So I just spent hours on trying to go through an evaluation for a contract that I am pursuing. It wasn't the evaluation itsel that was challenging, it was all the hoops that I had to jump through to be able to use the evaluation application. After installing plugins, and rebooting, and talking to support a few times I was finally able to take the test. By that time I wasn't even sure that I still wanted to go after the contract any more. I won't make mention of the software vendors that caused my frustration however I often wish companies would follow the Keep It Simple, Stupid principle. I am a technical guy so I probably have more patience for this than most.
When you work with a small business that eliminates a lot of that frustration, talks to you in plain language, and cuts out a lot of the red tape, isn't it refreshing? There are some large companies that seem to understand the need for simplicity, for example, Google. They hide the complexity behind a nice, clean white page when you need to search for something. Microsoft seems to be making their Bing search engine simpler to bring it in line with Google, and Yahoo, well, they changed their logo. But they still seem enamoured with packing as much information on to a page despite Marissa Mayer's overhaul of the company. Strangely, she gives a very compelling message in this video about simplicity in design.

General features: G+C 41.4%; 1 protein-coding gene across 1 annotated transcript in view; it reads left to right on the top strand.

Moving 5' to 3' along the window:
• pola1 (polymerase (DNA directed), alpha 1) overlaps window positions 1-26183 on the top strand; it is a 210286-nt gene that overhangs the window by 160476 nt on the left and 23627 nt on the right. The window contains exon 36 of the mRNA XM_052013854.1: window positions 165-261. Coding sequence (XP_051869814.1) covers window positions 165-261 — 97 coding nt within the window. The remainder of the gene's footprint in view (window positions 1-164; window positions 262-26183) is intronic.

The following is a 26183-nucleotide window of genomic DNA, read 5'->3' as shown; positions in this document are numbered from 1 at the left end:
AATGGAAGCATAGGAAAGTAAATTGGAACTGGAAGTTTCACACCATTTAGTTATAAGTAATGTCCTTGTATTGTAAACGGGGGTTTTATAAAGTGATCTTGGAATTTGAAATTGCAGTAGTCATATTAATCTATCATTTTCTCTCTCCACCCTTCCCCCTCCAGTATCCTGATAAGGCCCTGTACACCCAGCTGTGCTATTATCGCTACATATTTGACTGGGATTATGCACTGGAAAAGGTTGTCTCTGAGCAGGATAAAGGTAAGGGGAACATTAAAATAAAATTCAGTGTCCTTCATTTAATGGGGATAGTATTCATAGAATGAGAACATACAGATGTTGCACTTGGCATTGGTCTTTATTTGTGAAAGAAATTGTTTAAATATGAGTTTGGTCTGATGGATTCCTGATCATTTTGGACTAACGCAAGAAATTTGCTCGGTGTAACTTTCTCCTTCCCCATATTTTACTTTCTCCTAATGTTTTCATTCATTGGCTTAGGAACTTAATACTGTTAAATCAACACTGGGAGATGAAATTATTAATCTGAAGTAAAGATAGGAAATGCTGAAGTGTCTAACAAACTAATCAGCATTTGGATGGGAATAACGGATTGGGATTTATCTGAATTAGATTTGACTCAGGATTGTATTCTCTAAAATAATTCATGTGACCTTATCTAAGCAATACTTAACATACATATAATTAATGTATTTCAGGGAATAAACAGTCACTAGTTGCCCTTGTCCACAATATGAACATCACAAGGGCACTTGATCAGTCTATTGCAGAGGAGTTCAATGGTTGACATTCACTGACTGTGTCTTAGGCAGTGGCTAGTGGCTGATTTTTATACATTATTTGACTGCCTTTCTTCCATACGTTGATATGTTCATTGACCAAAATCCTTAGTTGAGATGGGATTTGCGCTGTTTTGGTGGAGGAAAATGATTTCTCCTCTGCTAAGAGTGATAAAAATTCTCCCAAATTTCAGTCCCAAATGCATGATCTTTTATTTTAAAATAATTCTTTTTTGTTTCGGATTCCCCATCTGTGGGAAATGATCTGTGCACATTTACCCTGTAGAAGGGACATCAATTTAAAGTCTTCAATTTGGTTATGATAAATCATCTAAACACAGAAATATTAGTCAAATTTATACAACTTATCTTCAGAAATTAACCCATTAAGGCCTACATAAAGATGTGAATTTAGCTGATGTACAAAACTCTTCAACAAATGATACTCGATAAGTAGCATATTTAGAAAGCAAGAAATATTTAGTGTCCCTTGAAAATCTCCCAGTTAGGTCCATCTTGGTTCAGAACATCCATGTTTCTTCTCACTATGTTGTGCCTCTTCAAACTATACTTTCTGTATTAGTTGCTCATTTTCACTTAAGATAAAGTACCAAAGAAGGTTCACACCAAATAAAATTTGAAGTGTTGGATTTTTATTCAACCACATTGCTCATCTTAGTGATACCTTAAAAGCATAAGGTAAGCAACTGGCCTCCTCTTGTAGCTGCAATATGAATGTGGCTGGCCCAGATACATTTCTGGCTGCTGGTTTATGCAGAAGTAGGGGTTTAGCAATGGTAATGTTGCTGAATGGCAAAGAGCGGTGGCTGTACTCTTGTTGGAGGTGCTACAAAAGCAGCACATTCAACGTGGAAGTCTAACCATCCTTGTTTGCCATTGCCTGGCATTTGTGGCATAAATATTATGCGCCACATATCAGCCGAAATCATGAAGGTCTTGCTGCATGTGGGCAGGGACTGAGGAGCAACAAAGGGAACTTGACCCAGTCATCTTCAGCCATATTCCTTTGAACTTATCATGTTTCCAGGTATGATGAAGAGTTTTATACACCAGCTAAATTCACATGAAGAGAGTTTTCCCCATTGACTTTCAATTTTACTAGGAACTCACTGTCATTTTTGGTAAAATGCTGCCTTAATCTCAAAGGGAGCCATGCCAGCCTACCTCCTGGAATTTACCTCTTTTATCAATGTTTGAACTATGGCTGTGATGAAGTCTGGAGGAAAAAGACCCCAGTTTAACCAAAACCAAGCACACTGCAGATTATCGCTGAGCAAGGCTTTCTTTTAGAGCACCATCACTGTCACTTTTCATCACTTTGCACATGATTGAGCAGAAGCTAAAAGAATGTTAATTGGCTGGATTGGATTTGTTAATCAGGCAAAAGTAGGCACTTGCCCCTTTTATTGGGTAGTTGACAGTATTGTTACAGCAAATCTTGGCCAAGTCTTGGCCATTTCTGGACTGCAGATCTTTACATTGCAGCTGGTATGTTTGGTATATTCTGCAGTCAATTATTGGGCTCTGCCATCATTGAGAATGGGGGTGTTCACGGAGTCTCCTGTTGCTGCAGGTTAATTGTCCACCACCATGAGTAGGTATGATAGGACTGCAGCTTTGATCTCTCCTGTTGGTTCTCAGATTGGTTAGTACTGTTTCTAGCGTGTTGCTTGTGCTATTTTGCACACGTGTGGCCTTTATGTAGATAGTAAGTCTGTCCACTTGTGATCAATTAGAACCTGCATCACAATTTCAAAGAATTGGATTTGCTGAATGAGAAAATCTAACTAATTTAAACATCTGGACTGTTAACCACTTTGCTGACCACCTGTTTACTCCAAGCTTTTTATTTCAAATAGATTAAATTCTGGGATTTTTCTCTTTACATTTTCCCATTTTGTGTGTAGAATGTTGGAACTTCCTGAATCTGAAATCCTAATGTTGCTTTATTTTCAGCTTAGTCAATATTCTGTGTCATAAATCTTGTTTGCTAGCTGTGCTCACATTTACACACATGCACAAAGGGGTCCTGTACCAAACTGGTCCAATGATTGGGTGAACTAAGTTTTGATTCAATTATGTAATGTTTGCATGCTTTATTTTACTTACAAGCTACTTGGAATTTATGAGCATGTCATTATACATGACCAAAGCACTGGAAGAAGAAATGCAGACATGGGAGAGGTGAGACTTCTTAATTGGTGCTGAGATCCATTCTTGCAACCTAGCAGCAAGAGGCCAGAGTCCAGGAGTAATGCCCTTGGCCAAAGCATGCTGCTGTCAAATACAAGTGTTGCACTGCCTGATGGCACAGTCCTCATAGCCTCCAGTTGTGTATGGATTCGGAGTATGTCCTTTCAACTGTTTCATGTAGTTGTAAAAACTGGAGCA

A few more companies that follow the "less is more" design principle include Apple, TELUS, Lego and some of these other examples:
Some of the most successful companies are those who are innovative, but make it easy to do business with them. It's great to market your products and services with simplicity, but you have to follow that up with making your services and purchase process simple too. Just looking at some of these ads has calmed me down after the frustrating situation I was experiencing. Some things that you can do to make it easier to do business with you include:
- Maintaining a customer relationship management system so you know your customer's preferences, contact information, what they've bought from you before, and their service history if relevant.
- Making your Web site and brick and mortar store buying processes as similar as possible.
- Don't overwhelm customers with detail in marketing. Send short e-mail newsletters to market a few options, and if they want more detail link back to the right place on your Website to get the detailed information. Or better yet have them call or go to your store to get the more detailed information.
Small businesses have the luxury of being able to change faster than large corporations.
"It takes a lot of hard work,”, Steve Jobs once said, “to make something simple, to truly understand the underlying challenges and come up with elegant solutions.” As the headline of Apple’s first marketing brochure proclaimed in 1977, “Simplicity is the ultimate sophistication.”